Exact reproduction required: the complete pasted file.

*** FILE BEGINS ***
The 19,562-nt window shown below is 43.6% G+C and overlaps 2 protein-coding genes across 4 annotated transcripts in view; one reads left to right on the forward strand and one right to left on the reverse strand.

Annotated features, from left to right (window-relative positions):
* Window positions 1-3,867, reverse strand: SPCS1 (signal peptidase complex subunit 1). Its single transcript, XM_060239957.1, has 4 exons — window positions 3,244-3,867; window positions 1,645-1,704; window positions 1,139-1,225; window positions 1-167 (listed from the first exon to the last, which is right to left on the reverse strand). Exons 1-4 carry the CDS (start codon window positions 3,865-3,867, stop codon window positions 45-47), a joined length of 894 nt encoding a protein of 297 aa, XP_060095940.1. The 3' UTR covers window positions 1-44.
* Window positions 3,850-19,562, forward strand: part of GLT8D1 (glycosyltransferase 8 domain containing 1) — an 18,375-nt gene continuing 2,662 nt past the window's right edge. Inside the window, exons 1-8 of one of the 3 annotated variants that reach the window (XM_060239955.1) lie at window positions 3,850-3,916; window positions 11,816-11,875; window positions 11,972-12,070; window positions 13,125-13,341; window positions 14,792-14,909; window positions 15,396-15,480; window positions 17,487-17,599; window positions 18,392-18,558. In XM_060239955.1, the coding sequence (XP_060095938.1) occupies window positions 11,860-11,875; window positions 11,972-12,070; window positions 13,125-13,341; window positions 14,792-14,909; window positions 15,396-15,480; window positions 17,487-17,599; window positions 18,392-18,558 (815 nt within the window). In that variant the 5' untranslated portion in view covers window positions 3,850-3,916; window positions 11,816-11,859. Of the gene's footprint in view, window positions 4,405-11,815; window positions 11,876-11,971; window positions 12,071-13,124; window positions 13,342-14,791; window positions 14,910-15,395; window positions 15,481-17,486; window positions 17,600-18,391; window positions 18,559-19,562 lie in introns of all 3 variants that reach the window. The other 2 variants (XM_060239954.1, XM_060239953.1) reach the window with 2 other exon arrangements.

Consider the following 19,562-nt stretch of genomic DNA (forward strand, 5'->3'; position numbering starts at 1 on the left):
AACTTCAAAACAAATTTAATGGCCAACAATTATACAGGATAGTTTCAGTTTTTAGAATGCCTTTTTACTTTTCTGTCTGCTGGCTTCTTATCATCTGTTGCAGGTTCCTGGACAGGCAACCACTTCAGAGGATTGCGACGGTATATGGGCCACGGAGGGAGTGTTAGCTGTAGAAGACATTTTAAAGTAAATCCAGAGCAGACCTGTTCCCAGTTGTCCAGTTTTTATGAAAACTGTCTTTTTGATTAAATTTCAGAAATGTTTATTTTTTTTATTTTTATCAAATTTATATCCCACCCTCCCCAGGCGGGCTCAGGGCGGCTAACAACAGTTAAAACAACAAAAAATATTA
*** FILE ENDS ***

The 19,562-nt window shown below is 43.6% G+C and overlaps 2 protein-coding genes across 4 annotated transcripts in view; one reads left to right on the forward strand and one right to left on the reverse strand.

Annotated features, from left to right (window-relative positions):
* Window positions 1-3,867, reverse strand: SPCS1 (signal peptidase complex subunit 1). Its single transcript, XM_060239957.1, has 4 exons — window positions 3,244-3,867; window positions 1,645-1,704; window positions 1,139-1,225; window positions 1-167 (listed from the first exon to the last, which is right to left on the reverse strand). Exons 1-4 carry the CDS (start codon window positions 3,865-3,867, stop codon window positions 45-47), a joined length of 894 nt encoding a protein of 297 aa, XP_060095940.1. The 3' UTR covers window positions 1-44.
* Window positions 3,850-19,562, forward strand: part of GLT8D1 (glycosyltransferase 8 domain containing 1) — an 18,375-nt gene continuing 2,662 nt past the window's right edge. Inside the window, exons 1-8 of one of the 3 annotated variants that reach the window (XM_060239955.1) lie at window positions 3,850-3,916; window positions 11,816-11,875; window positions 11,972-12,070; window positions 13,125-13,341; window positions 14,792-14,909; window positions 15,396-15,480; window positions 17,487-17,599; window positions 18,392-18,558. In XM_060239955.1, the coding sequence (XP_060095938.1) occupies window positions 11,860-11,875; window positions 11,972-12,070; window positions 13,125-13,341; window positions 14,792-14,909; window positions 15,396-15,480; window positions 17,487-17,599; window positions 18,392-18,558 (815 nt within the window). In that variant the 5' untranslated portion in view covers window positions 3,850-3,916; window positions 11,816-11,859. Of the gene's footprint in view, window positions 4,405-11,815; window positions 11,876-11,971; window positions 12,071-13,124; window positions 13,342-14,791; window positions 14,910-15,395; window positions 15,481-17,486; window positions 17,600-18,391; window positions 18,559-19,562 lie in introns of all 3 variants that reach the window. The other 2 variants (XM_060239954.1, XM_060239953.1) reach the window with 2 other exon arrangements.

Consider the following 19,562-nt stretch of genomic DNA (forward strand, 5'->3'; position numbering starts at 1 on the left):
AACTTCAAAACAAATTTAATGGCCAACAATTATACAGGATAGTTTCAGTTTTTAGAATGCCTTTTTACTTTTCTGTCTGCTGGCTTCTTATCATCTGTTGCAGGTTCCTGGACAGGCAACCACTTCAGAGGATTGCGACGGTATATGGGCCACGGAGGGAGTGTTAGCTGTAGAAGACATTTTAAAGTAAATCCAGAGCAGACCTGTTCCCAGTTGTCCAGTTTTTATGAAAACTGTCTTTTTGATTAAATTTCAGAAATGTTTATTTTTTTTATTTTTATCAAATTTATATCCCACCCTCCCCAGGCGGGCTCAGGGCGGCTAACAACAGTTAAAACAACAAAAAATATTA